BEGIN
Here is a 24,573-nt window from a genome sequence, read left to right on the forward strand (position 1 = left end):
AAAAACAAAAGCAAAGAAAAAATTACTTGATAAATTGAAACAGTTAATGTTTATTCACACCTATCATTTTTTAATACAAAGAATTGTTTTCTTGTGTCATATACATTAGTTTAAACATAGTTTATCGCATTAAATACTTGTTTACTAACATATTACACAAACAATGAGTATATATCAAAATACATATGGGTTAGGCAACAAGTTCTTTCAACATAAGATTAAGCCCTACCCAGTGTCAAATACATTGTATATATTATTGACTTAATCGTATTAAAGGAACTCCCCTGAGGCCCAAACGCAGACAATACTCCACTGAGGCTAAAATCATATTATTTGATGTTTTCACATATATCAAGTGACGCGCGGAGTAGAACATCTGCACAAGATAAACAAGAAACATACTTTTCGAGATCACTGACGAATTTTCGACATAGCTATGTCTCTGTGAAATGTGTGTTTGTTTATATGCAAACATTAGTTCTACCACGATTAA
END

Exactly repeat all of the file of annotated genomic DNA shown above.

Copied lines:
Here is a 24,573-nt window from a genome sequence, read left to right on the forward strand (position 1 = left end):
AAAAACAAAAGCAAAGAAAAAATTACTTGATAAATTGAAACAGTTAATGTTTATTCACACCTATCATTTTTTAATACAAAGAATTGTTTTCTTGTGTCATATACATTAGTTTAAACATAGTTTATCGCATTAAATACTTGTTTACTAACATATTACACAAACAATGAGTATATATCAAAATACATATGGGTTAGGCAACAAGTTCTTTCAACATAAGATTAAGCCCTACCCAGTGTCAAATACATTGTATATATTATTGACTTAATCGTATTAAAGGAACTCCCCTGAGGCCCAAACGCAGACAATACTCCACTGAGGCTAAAATCATATTATTTGATGTTTTCACATATATCAAGTGACGCGCGGAGTAGAACATCTGCACAAGATAAACAAGAAACATACTTTTCGAGATCACTGACGAATTTTCGACATAGCTATGTCTCTGTGAAATGTGTGTTTGTTTATATGCAAACATTAGTTCTACCACGATTAA